Numerous studies have confirmed the enormous importance of workplace environments on the psychological wellbeing of employees. Basically, creating an extraordinary workplace can pay significant dividends, and the environment, which is the physical place where employees do their work, has a key role to play, because it is the place where people interact and where performance is expressed. Simply put, happy employees mean bigger profits,
There are companies that have in fact understood this, and have consequently adapted their working environments according to the message they wanted to convey.
Google was founded in 1998 by Larry Page and Sergey Brin, and the company changed the history of the internet with the introduction of search engines. Having literally started by working from a garage, it went on to open its headquarters in California. Since then, Google has become a powerhouse, but the point of interest here is that Google headquarters is like a small town. They have everything, from gourmet restaurants, to on-site doctors, and everything in between, including an exact replica of Richard Branson’s private spaceship, and heated toilet seats! Other companies such as Facebook and Wegmans take a similar approach.
The more invested and enthusiastic people are about their work, the more successful their organisation will be. Studies show that happy employees are more productive, more creative, and provide better client services. They are less likely to call in sick, and are happy to act as brand ambassadors outside the office, spreading a positive message about the company, which attracts star performers to want to work there.
Research has shown how everything about the office environment influences performance: from design to shape, from the structure of an office to the colour scheme and furniture. The right environment promotes creativity, stimulates discussion, and trains the mind.
In the same way, offices with grey walls, and cold rooms with dilapidated furniture do not inspire employees’ creativity in any way, shape, or form.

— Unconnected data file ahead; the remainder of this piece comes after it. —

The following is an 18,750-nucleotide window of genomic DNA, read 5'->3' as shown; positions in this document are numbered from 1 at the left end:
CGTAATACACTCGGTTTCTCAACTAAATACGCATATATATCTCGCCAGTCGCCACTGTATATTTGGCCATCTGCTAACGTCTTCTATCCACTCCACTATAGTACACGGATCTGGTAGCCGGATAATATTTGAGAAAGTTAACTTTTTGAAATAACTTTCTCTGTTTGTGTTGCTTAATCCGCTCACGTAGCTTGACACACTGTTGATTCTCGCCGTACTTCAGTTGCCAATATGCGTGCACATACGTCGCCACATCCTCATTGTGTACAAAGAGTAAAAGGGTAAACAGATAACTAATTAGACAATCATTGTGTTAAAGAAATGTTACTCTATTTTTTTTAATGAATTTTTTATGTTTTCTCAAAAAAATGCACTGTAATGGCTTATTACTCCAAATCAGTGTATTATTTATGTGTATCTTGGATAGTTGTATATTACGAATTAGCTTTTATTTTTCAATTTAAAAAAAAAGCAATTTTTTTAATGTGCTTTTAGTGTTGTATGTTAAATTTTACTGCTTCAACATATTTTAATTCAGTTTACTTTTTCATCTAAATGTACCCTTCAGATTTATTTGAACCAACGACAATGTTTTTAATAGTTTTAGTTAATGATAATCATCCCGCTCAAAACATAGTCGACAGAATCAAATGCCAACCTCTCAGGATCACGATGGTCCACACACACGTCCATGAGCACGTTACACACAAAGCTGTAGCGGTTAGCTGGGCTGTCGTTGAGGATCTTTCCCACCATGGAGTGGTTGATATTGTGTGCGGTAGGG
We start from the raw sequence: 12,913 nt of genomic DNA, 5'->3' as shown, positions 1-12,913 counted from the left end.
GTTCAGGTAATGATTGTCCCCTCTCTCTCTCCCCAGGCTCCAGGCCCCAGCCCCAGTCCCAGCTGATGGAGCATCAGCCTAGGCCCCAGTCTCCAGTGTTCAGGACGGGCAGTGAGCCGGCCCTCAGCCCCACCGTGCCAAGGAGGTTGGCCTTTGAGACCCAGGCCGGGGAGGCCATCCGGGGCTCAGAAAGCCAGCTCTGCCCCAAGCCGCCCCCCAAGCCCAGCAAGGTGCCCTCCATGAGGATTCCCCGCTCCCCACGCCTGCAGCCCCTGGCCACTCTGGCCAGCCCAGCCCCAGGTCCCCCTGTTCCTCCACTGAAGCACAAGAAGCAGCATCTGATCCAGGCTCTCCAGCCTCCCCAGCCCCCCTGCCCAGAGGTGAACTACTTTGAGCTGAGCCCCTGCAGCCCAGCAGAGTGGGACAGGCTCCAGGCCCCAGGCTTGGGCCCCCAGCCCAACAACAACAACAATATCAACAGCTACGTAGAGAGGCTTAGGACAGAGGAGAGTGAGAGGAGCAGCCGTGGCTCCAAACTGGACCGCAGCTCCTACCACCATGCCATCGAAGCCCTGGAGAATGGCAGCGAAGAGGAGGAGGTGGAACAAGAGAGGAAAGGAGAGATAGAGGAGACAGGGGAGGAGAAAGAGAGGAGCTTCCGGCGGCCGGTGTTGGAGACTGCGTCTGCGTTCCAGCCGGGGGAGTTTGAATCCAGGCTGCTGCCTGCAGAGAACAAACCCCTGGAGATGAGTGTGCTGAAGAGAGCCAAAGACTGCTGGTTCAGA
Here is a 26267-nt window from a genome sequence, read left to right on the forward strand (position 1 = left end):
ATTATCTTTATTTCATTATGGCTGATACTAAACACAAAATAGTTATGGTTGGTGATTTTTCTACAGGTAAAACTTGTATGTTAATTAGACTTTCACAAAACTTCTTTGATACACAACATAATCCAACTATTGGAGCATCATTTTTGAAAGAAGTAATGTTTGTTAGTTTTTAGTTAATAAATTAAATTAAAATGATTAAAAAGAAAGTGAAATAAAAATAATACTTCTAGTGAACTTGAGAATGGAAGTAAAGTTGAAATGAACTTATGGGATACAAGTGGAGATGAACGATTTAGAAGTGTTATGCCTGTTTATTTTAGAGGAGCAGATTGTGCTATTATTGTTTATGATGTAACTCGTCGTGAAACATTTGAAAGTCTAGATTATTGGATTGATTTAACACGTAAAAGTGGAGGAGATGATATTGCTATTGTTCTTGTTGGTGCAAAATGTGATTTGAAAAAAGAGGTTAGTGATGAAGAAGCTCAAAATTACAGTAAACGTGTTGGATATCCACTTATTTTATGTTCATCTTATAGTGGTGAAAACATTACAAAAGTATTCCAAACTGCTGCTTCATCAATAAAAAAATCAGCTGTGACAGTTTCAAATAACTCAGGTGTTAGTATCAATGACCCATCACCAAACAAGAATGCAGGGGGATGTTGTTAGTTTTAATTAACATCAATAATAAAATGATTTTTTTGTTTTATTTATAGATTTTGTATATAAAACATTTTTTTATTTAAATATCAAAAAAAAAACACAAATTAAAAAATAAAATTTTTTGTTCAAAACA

Over the years, in their constant quest to create the right working environment, many companies have tried to adapt. There was a time when companies adopted the open space formula with everyone working in a large, shared environment. The idea behind it was to increase production, but from a creative point of view, working all together proved to be very distracting. In fact, the open space layout works well for teamwork, but seems to hinder individual concentration. If the job in hand involves straightforward teamwork, that's fine, but when an employee needs privacy, they usually end up pretty frustrated working in open office environments.
Therefore, when designing offices, a company should take into account the needs of each individual department, and provide environments for concentrating in solitude, as well as some for exchange, social contact and discussion.
A working environment includes all aspects of how a place is made. Some studies have revealed that not only can the height of the ceiling influence creativity, but the colours of the walls also stimulate thought and cognitive reasoning. For example, red should be avoided in an office because the human mind associates it with a red traffic light, and therefore in some way with a stop sign, an alarm signal, and even blood. Exposure to the colour red is therefore often associated with failure. In proofreading, however, the red ballpoint pen can be the best tool for underlining mistakes.
Sound is another important component of a working environment; some workplaces are very noisy, and others are extremely quiet. A certain level of background noise can fuel creativity because it stimulates the brain to process information in an abstract way, but it can also disturb those who have to do research and need to fully concentrate. Working in the absence of background noise can be harmful for a creative person, who ends up tuning into the slightest stimuli in their environment and ends up getting distracted.
Again, it is up to the company to assess the type of environment needed depending on the nature of the work to be done.